A supervised, medical detoxification is necessary for individuals addicted to benzodiazepines due to high risk of seizures during withdrawal. It is important to never try and stop taking benzodiazepines on your own.
Medical monitoring of detox can help you in several ways. First, with medical supervision, your health status will be regularly monitored. This is highly important during detox from benzos, as regulation of breathing and heart rate when coming off the use of benzos is necessary.
Also, with medication-assisted treatment, you can receive medication if you need it during detox. Why would you need medication to wean off the use of another medication? Withdrawal symptoms may become quite uncomfortable.
You may need medication to help quell the symptoms of withdrawal long enough to make it through detoxification. Contrary to what some people believe, not all medications for withdrawal symptom relief cause addiction. Instead, these medications help you safely taper off use of benzodiazepines until you can quit the use of them and begin the rest of your treatment program.
What Treatment Methods Are Most Effective?
Treating a benzodiazepine addiction is complex and a good treatment program treats each client on an individualized basis.
Addiction affects all aspects of your health: mental, emotional, and physical. In turn, your behavior, thoughts, body, and life are changed. Treatment helps you reverse some of these changes, build positive new behaviors, learn skills and mindfulness, and teaches you ways to seek fulfillment from life without addiction.
Accomplishing all of these treatment goals is no easy feat, and that’s why utilizing a number of different treatment methods is so important. The best rehab centers will provide a number of treatment modalities from which you can build a program that’s right for you.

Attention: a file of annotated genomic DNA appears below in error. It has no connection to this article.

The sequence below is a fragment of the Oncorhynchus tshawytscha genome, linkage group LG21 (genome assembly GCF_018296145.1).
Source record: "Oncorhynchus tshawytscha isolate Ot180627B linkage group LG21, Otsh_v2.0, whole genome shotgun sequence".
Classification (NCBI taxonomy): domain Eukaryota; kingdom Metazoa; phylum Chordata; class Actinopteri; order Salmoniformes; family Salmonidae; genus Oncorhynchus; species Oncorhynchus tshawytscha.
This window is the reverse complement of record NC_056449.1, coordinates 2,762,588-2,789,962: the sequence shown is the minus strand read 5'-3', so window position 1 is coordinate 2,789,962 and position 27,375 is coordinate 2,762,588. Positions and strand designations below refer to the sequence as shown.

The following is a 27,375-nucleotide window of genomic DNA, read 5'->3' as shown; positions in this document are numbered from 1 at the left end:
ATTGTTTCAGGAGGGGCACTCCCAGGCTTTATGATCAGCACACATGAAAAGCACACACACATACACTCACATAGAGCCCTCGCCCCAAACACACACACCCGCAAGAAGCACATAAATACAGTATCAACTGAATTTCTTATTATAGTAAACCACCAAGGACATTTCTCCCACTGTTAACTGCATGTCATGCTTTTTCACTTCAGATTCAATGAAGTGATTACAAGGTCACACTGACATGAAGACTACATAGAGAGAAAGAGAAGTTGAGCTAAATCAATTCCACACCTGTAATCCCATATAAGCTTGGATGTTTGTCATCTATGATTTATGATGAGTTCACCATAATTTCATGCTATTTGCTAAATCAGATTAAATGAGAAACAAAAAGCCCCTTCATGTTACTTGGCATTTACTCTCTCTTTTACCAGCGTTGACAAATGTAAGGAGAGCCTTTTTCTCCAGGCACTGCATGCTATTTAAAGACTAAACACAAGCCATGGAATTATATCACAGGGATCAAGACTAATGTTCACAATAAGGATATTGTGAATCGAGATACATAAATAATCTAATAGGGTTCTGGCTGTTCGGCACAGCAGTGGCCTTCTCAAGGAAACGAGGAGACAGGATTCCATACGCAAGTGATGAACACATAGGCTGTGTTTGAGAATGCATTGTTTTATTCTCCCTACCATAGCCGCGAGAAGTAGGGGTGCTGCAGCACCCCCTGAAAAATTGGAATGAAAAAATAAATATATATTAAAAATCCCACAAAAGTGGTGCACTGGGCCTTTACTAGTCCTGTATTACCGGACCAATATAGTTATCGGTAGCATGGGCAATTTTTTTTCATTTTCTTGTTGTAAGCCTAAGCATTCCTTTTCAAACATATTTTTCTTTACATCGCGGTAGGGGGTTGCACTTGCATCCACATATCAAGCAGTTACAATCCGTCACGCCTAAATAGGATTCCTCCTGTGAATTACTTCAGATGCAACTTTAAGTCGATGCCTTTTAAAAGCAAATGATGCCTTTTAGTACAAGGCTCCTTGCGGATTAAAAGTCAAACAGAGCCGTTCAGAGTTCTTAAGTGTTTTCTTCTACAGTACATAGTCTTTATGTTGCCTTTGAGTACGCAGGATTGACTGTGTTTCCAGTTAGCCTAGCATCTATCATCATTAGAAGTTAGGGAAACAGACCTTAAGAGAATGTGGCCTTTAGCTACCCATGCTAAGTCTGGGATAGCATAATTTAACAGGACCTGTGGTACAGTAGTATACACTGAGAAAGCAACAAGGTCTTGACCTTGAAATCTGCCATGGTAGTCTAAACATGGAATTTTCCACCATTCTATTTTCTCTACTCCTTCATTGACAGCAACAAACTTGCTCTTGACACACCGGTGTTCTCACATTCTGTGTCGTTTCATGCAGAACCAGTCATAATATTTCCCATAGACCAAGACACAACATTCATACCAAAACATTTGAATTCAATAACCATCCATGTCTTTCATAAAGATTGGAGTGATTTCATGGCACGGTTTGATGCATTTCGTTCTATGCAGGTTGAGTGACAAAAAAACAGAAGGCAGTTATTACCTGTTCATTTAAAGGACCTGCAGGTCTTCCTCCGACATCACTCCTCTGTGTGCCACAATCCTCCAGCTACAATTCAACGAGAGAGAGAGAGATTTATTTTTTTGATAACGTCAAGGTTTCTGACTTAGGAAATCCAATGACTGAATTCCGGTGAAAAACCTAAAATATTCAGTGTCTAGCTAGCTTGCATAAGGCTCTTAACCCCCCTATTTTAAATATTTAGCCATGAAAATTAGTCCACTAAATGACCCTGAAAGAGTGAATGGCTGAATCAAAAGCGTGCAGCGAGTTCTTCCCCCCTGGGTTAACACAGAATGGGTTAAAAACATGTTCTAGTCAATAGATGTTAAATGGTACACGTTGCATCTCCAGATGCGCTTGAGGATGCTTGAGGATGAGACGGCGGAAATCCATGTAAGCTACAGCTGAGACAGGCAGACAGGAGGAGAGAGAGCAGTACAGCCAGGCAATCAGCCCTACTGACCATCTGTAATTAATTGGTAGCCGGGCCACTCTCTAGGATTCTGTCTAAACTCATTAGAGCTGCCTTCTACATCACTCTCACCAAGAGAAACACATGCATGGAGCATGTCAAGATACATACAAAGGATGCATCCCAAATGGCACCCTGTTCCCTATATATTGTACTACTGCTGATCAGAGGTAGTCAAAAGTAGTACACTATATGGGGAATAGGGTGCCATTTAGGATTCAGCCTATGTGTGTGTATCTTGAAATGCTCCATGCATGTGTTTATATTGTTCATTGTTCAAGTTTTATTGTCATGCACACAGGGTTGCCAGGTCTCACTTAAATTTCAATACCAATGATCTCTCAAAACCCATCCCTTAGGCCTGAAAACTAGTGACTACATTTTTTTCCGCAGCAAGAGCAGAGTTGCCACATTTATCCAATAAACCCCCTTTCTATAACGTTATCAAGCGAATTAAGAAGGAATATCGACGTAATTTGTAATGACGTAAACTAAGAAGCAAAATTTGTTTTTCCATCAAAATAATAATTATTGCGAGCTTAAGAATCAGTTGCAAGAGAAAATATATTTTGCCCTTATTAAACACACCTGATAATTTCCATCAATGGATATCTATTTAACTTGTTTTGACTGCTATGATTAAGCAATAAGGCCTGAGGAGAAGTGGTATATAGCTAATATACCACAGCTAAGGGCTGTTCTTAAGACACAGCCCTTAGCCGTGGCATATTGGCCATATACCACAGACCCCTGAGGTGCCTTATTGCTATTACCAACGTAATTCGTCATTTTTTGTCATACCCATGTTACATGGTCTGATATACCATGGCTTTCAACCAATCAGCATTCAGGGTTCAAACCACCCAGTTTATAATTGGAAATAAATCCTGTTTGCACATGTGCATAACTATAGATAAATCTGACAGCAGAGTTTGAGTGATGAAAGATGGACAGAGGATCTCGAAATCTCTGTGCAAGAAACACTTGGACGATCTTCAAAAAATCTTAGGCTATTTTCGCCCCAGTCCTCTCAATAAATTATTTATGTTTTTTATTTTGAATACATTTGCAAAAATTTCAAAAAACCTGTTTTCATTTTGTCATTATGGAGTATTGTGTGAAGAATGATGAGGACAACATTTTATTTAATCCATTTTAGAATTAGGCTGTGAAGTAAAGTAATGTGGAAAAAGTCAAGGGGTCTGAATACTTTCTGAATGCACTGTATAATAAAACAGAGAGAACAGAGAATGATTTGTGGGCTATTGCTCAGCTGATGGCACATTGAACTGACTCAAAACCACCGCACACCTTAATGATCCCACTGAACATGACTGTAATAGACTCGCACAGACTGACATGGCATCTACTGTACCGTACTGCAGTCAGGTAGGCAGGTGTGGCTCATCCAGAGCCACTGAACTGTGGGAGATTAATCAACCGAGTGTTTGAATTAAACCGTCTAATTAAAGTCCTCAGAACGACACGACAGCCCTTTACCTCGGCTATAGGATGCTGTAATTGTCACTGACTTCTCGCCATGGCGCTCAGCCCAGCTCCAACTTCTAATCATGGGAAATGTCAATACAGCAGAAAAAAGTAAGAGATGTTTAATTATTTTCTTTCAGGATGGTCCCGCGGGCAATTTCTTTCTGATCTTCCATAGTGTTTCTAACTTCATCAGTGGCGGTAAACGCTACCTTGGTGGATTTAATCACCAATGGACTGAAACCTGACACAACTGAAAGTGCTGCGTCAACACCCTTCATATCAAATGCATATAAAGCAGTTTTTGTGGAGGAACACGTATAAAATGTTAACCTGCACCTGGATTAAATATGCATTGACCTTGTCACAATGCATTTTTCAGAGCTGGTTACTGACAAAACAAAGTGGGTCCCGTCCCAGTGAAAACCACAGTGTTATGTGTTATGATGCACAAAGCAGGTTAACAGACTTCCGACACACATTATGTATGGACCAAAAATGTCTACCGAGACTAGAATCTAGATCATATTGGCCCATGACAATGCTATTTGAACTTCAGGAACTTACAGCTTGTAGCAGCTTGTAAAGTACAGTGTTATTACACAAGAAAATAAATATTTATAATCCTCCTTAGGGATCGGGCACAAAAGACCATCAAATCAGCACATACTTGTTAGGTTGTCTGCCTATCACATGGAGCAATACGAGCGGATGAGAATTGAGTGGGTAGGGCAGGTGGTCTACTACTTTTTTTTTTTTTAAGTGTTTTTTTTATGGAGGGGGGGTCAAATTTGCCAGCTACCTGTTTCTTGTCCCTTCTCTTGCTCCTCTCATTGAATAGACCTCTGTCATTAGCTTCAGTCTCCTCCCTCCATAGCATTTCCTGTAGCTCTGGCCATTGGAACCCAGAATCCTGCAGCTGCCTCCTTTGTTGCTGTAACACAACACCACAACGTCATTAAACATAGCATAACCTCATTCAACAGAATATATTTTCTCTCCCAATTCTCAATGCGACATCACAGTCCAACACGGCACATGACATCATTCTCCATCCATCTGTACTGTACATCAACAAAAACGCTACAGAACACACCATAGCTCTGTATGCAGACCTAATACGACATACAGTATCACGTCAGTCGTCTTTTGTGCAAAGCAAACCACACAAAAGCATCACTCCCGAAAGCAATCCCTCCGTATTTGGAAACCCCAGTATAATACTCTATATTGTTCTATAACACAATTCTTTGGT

All of our treatment centers recognize the need for treatment that is tailored to the individual. Our treatment methods are as varied as the individuals we help treat. When you find hope and healing with us, you’ll have access to custom, individualized treatment programs that fit your specific needs.
The following are just a few of our science-backed programs that cater to the varying needs of those who enter our rehab centers:
- Treatment specific to men
- Treatment specific to women
- Dual diagnosis treatment: treating more than one disorder at a time
- Mental health treatment
- Medication-assisted therapy
- Dialectical Behavioral Therapy (DBT)
- Cognitive Behavioral Therapy (CBT)
- Nutritional support and exercise guidance
- Skill building
- Mindfulness techniques
- Adventure and wilderness therapy
- Holistic healing
- Motivational interviewing
- Aftercare support
When you’re ready for help with benzodiazepine addiction you’ll want a rehab center that works for you and understands all of your unique needs. Addiction Campuses provides resources to the best rehab centers who will do just that.
Break Free From Addiction: Seek Help Today
If you or someone you know is walking the underestimated line of benzodiazepine addiction, we would like to help you break free. Contact us today at Addiction Campuses.Article Sources
Center For Substance Abuse Research - http://www.cesar.umd.edu/cesar/drugs/benzos.asp
Drug Enforcement Administration - https://www.deadiversion.usdoj.gov/drug_chem_info/benzo.pdf
Substance Abuse And Mental Health Services Administration - https://www.samhsa.gov/newsroom/press-announcements/201106090400
U.S. National Library Of Medicine - https://medlineplus.gov/druginfo/meds/a684001.html
U.S. National Library Of Medicine - https://medlineplus.gov/druginfo/meds/a682279.html
U.S. National Library Of Medicine - https://medlineplus.gov/druginfo/meds/a682047.html
U.S. National Library Of Medicine - https://medlineplus.gov/druginfo/meds/a682053.html
U.S. National Library Of Medicine - https://medlineplus.gov/druginfo/meds/a684003.html